So says the NY Times today.
[DNA extraction] technology could be applied to any other extinct species from which one can obtain hair, horn, hooves, fur or feathers, and which went extinct within the last 60,000 years. Though the stuffed animals in natural history museums are not likely to burst into life again, these old collections are full of items that may contain ancient DNA which can be decoded by the new generation of DNA sequencing machines.
If the genome of an extinct species can be reconstructed, biologists can work out the exact DNA differences with the genome of its nearest living relative. There are now discussions of how to modify the DNA in an elephant’s egg so that after each round of changes it would progressively resemble the DNA in a mammoth egg. The final stage egg could then be brought to term in an elephant mother, and mammoths might once again roam the Siberian steppes. The same would be technically possible with Neanderthals, whose full genome is expected to be recovered shortly, but there would be several ethical issues in modifying modern human DNA to that of another human species.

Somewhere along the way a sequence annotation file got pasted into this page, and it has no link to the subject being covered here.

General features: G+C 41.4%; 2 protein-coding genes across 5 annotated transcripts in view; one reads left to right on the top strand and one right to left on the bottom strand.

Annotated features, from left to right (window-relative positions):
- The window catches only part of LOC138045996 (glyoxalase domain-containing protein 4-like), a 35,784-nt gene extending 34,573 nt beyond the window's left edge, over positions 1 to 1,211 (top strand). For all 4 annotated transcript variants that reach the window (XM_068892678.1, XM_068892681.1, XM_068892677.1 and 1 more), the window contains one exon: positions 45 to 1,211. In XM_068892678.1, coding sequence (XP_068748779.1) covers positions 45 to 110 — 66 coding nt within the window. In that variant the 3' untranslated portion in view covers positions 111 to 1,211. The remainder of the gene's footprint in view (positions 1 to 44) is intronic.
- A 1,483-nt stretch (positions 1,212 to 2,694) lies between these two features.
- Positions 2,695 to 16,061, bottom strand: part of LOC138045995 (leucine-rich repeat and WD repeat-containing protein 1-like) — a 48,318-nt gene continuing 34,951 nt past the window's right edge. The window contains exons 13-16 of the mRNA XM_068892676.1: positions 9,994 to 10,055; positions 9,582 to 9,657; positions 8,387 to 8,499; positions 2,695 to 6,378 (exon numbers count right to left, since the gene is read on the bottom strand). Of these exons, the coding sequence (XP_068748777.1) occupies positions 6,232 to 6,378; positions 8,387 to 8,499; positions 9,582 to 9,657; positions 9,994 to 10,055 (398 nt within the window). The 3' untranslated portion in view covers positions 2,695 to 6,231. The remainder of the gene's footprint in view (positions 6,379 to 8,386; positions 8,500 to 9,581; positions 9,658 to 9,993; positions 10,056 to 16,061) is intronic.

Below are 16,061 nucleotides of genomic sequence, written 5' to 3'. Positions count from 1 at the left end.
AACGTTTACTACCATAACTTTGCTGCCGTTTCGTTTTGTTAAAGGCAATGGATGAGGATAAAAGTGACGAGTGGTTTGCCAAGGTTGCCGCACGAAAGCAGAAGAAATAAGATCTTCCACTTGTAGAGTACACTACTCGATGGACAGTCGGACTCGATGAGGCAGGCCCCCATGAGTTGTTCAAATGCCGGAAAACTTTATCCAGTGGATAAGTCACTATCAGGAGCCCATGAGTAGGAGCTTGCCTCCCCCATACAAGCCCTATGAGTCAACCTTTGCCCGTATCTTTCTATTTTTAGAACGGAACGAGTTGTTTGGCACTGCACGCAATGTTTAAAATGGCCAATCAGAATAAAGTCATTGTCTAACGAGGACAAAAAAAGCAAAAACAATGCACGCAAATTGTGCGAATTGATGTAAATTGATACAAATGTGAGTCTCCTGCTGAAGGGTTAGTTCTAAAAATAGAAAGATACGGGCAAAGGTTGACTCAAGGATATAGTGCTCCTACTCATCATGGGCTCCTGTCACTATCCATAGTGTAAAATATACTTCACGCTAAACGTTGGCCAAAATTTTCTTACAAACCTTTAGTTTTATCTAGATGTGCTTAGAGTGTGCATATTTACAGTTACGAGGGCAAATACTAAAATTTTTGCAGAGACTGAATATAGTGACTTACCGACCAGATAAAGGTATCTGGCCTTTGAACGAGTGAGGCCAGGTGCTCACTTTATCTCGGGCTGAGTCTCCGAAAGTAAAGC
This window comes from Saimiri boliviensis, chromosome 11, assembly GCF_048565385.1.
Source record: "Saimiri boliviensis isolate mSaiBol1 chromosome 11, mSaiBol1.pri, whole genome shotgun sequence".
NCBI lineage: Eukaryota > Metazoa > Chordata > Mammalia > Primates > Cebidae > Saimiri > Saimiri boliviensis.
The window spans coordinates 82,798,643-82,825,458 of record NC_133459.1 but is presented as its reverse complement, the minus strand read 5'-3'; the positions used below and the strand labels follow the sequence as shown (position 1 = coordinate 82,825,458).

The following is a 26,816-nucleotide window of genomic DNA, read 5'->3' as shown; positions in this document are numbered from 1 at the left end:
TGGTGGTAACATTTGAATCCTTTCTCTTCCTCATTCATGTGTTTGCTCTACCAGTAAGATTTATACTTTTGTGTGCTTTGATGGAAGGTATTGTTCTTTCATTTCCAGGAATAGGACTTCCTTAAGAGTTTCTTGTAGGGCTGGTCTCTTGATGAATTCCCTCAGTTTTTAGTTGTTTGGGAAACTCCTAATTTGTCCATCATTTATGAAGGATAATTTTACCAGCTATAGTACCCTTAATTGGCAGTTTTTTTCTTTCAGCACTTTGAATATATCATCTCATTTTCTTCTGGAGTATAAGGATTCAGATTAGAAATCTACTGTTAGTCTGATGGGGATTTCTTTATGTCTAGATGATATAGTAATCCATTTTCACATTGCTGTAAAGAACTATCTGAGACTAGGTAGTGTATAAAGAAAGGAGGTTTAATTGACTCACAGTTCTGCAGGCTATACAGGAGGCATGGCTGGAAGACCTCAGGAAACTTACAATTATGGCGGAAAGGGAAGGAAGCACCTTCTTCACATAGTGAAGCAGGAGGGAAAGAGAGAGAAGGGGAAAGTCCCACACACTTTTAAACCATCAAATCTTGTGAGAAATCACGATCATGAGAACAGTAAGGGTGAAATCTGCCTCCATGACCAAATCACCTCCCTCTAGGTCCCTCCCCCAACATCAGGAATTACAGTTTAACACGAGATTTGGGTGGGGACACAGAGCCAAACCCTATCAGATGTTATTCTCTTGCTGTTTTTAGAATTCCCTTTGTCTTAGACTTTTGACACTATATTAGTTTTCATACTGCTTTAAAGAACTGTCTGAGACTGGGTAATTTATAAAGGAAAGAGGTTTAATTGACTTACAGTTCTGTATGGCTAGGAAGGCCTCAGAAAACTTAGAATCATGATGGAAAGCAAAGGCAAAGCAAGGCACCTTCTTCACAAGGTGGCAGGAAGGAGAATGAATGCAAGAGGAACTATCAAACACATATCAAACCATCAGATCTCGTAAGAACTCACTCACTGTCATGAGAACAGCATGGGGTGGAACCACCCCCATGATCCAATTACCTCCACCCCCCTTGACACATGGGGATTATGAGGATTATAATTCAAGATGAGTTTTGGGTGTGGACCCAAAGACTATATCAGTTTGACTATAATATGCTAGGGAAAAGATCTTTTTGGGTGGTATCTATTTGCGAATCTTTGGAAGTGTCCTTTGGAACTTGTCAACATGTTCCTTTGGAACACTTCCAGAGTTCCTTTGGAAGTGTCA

Estimated cost to recover a mammoth via this technology?
Perhaps just 10 million dollars.
O brave new world that hath such old world recovery technologies in it!